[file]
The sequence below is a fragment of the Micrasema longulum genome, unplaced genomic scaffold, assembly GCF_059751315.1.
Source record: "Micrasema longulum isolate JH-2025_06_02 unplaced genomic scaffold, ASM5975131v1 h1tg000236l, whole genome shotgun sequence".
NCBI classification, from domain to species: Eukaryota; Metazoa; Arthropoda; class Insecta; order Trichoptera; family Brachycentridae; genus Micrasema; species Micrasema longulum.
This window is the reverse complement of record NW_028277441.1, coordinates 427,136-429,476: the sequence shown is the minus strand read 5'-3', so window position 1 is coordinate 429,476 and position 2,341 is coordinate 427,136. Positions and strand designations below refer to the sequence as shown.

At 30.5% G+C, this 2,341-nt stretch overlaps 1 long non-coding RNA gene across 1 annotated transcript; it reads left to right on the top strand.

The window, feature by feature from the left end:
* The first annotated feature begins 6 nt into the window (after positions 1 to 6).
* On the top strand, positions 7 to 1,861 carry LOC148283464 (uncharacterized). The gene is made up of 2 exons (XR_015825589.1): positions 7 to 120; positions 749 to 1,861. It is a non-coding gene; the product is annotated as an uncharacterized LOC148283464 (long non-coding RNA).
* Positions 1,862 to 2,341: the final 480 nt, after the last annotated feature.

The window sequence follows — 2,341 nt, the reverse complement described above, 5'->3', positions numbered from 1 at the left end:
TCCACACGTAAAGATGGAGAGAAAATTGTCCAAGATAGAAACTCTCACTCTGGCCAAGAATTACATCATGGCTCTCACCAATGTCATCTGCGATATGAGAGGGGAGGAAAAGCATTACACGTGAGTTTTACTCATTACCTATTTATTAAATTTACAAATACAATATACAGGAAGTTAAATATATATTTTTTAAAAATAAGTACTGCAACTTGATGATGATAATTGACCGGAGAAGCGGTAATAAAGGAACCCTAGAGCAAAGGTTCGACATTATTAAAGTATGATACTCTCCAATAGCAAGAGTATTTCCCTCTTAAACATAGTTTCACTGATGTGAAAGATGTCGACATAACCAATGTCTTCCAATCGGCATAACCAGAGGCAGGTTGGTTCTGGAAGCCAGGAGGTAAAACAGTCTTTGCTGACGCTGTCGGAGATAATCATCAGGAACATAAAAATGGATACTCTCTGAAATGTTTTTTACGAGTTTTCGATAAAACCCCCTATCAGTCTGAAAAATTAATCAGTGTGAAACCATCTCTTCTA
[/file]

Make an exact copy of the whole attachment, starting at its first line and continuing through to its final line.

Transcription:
The sequence below is a fragment of the Micrasema longulum genome, unplaced genomic scaffold, assembly GCF_059751315.1.
Source record: "Micrasema longulum isolate JH-2025_06_02 unplaced genomic scaffold, ASM5975131v1 h1tg000236l, whole genome shotgun sequence".
NCBI classification, from domain to species: Eukaryota; Metazoa; Arthropoda; class Insecta; order Trichoptera; family Brachycentridae; genus Micrasema; species Micrasema longulum.
This window is the reverse complement of record NW_028277441.1, coordinates 427,136-429,476: the sequence shown is the minus strand read 5'-3', so window position 1 is coordinate 429,476 and position 2,341 is coordinate 427,136. Positions and strand designations below refer to the sequence as shown.

At 30.5% G+C, this 2,341-nt stretch overlaps 1 long non-coding RNA gene across 1 annotated transcript; it reads left to right on the top strand.

The window, feature by feature from the left end:
* The first annotated feature begins 6 nt into the window (after positions 1 to 6).
* On the top strand, positions 7 to 1,861 carry LOC148283464 (uncharacterized). The gene is made up of 2 exons (XR_015825589.1): positions 7 to 120; positions 749 to 1,861. It is a non-coding gene; the product is annotated as an uncharacterized LOC148283464 (long non-coding RNA).
* Positions 1,862 to 2,341: the final 480 nt, after the last annotated feature.

The window sequence follows — 2,341 nt, the reverse complement described above, 5'->3', positions numbered from 1 at the left end:
TCCACACGTAAAGATGGAGAGAAAATTGTCCAAGATAGAAACTCTCACTCTGGCCAAGAATTACATCATGGCTCTCACCAATGTCATCTGCGATATGAGAGGGGAGGAAAAGCATTACACGTGAGTTTTACTCATTACCTATTTATTAAATTTACAAATACAATATACAGGAAGTTAAATATATATTTTTTAAAAATAAGTACTGCAACTTGATGATGATAATTGACCGGAGAAGCGGTAATAAAGGAACCCTAGAGCAAAGGTTCGACATTATTAAAGTATGATACTCTCCAATAGCAAGAGTATTTCCCTCTTAAACATAGTTTCACTGATGTGAAAGATGTCGACATAACCAATGTCTTCCAATCGGCATAACCAGAGGCAGGTTGGTTCTGGAAGCCAGGAGGTAAAACAGTCTTTGCTGACGCTGTCGGAGATAATCATCAGGAACATAAAAATGGATACTCTCTGAAATGTTTTTTACGAGTTTTCGATAAAACCCCCTATCAGTCTGAAAAATTAATCAGTGTGAAACCATCTCTTCTA